Wednesday, August 31, 2016

The Minister's Wooing

The special gift which appears to belong to particular writers of obtaining for their works what the French call a " mad success" is not a high one. The books which are read in every family and sold on every book-stall, which furnish popular platform speakers with half their arguments and all their illustrations, and which convert the author or authoress into the lion of the season, have seldom much substance; or, if they have, it is not to their substance, but to their popular defects that the rage for them is owing. The reason of this probably is, that the region of the mind to which such books address themselves is that which lies uppermost, and which has least permanence about it. In such cases, thousands of amiable and communicative people are ready to say, "my own sentiments better expressed; " and as they like to get an excuse for talking about their sentiments, they find one in praising the book and the authors by whose means their wish has been humoured. It is not, however, by standing on the same level with the rest of mankind, and repeating their transient commonplaces in a piquant style that works of permanent importance are written. An author who looks beyond money and popularity must be, to some extent, in advance of his neighbours. Indeed, he is inexcusable if he is not, for it is his business to think, and theirs to act; so that, if his thoughts are not better worth having than theirs, he must be incapable of thinking to any purpose. A real work of art is not to be understood at a moment's notice. It will grow upon the world, and educate the minds of the public at large to appreciate its beauty, and will thus have a sounder and more lasting popularity a few years after its production than it had at first.

For these reasons little sympathy was due to the extravagant admiration which Uncle Tom's Cabin excited here and in America; nor need any one be surprised at the fact that its popularity, like that of any other party pamphlet, has been as short-lived as it was extensive. The goodness and vice which ran down in unctuous streams from Uncle Tom, Eva, and Legree, were enough to make any one revolt against the book; and the same result was produced even more strongly by the egregious and scandalous injustice which always attends the argumentum ad misericordiam. The fact that Mrs. Stowe could describe the flogging to death of an old black in an affecting manner proved nothing whatever as to the general character and results of slavery. Mr. Olmsted's Travels were as much superior to Uncle Tom in real importance, as evidence upon the subject of slavery, as they were inferior in accidental importance. To excite the prejudices of a well-dressed mob against an abuse generally acknowledged to be one, may be occasionally useful, but is always in a high degree contemptible. To use novels as weapons of attack or defence is like giving foul blows in boxing. You may disable your antagonist, but you degrade yourself, and doubly degrade the supporters who applaud you.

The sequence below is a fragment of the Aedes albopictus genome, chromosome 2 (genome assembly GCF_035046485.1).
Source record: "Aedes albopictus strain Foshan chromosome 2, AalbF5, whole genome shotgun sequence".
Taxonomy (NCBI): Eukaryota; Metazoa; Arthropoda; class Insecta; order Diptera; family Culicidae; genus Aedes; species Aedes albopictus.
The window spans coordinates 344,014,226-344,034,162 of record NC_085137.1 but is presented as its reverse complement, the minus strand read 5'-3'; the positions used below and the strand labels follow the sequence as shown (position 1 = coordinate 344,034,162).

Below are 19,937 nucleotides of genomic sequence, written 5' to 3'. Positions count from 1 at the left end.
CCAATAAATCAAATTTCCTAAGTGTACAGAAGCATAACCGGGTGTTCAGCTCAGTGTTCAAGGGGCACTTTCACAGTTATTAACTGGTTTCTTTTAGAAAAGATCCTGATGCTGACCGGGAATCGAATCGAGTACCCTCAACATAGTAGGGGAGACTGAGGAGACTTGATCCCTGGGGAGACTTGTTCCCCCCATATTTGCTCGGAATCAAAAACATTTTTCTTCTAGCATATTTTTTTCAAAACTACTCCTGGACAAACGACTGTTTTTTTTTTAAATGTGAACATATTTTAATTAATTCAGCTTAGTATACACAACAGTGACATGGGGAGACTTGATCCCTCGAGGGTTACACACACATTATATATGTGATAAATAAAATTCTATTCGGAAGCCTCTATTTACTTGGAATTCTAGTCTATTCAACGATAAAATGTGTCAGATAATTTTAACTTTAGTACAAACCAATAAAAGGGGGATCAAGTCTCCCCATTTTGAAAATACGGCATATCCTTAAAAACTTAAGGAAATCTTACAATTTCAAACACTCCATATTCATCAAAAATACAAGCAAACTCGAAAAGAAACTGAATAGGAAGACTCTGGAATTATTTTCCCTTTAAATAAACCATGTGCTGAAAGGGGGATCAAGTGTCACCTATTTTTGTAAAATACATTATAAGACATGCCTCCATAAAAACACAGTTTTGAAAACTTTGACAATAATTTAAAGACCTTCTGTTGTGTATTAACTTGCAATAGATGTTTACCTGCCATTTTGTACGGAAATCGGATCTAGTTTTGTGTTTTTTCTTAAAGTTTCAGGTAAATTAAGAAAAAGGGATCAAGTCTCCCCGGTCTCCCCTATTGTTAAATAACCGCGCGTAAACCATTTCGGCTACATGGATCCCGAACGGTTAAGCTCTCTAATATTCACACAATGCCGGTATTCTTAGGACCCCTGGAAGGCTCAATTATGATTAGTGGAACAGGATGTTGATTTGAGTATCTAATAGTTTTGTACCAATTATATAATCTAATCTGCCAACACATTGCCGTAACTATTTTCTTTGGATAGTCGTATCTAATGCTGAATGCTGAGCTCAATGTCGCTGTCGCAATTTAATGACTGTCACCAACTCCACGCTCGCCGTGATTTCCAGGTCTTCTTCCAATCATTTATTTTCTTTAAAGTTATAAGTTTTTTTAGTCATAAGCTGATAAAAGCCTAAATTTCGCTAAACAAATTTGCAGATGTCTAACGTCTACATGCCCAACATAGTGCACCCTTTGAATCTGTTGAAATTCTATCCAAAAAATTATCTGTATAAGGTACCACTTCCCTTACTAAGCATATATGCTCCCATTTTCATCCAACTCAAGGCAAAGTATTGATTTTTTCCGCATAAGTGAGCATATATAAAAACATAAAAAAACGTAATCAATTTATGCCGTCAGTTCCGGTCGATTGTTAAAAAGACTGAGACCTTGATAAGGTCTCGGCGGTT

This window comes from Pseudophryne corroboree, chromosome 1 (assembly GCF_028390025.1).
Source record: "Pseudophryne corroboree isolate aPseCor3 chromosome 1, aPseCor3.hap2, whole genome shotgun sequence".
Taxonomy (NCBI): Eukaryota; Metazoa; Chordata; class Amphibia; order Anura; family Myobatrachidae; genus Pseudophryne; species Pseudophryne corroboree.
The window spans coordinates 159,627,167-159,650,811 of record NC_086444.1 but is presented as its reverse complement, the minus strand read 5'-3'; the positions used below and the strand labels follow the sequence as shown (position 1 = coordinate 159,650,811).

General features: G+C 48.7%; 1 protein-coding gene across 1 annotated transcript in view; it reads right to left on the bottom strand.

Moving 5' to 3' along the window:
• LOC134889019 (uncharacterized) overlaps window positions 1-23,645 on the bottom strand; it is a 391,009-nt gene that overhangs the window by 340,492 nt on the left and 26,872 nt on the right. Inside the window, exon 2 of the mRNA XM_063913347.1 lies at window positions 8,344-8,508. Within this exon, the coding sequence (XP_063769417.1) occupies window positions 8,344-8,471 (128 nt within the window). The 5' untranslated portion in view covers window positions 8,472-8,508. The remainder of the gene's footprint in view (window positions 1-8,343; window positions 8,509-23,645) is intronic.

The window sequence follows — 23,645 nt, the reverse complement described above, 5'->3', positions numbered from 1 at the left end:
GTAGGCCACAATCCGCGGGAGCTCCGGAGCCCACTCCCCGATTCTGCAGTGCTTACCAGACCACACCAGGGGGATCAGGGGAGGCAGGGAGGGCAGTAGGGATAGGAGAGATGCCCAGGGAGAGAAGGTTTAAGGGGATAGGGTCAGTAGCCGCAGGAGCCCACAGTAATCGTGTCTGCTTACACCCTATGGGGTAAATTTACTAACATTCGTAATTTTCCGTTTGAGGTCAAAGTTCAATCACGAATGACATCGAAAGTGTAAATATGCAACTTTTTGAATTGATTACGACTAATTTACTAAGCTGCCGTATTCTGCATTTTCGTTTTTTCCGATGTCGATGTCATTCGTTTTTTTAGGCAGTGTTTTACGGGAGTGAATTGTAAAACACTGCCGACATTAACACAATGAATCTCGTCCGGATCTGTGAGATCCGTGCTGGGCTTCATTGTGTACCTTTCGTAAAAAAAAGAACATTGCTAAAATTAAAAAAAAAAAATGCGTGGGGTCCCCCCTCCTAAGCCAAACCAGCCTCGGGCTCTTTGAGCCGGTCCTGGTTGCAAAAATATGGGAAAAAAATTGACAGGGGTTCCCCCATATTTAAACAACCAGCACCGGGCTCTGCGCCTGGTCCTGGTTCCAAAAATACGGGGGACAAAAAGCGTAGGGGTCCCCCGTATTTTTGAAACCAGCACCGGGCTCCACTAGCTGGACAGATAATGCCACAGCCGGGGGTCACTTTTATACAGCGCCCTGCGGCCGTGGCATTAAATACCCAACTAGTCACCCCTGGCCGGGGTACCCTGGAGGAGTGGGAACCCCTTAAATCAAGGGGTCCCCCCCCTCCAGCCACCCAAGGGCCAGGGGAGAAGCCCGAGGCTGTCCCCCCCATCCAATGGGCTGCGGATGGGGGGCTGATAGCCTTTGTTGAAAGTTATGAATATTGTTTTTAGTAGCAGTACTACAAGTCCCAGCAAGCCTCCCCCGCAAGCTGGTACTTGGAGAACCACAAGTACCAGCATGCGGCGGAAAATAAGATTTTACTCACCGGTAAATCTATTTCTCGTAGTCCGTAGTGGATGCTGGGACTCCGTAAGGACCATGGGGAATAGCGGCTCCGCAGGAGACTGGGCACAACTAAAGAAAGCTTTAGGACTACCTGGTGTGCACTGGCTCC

The Minister's Wooing gives a fair specimen of Mrs. Stowe's real intrinsic power when she is not writing as a partisan, and it shows clearly enough that the impression which she made by her first book was due far more to the speaking-trumpet than to the voice. The story is intended to illustrate the manners and character of the New Englanders—of the generation which achieved the Independence of America, especially in reference to the Puritanical leaven which was deeply worked into their characters. Two, at least, of the persons introduced are alleged to be historical characters. They are Colonel Aaron Burr, who was well-known in American politics at the beginning of the present century, and a certain Dr. Hopkins, whom Mrs. Stowe speaks of with profound reverence as the author of theological books of a singular character, and which, she seems to imply, are still popular amongst certain sections of the inhabitants of New England. The story itself is a mere amplification of the oldest of all the commonplaces of fiction. Dr. Hopkins lives in the house of a certain Widow Scudder, who has a very pretty and piou3 daughter. The daughter is in love with a rather wild young cousin. The cousin—a sailor—goes to sea, and is supposed to be lost. On the supposition of his death, the girl is about to be married to Dr. Hopkins; but at the critical moment the sailor comes to life again. Dr. Hopkins absolves his bride from her engagement, and James and Mary marry, and live happily ever after.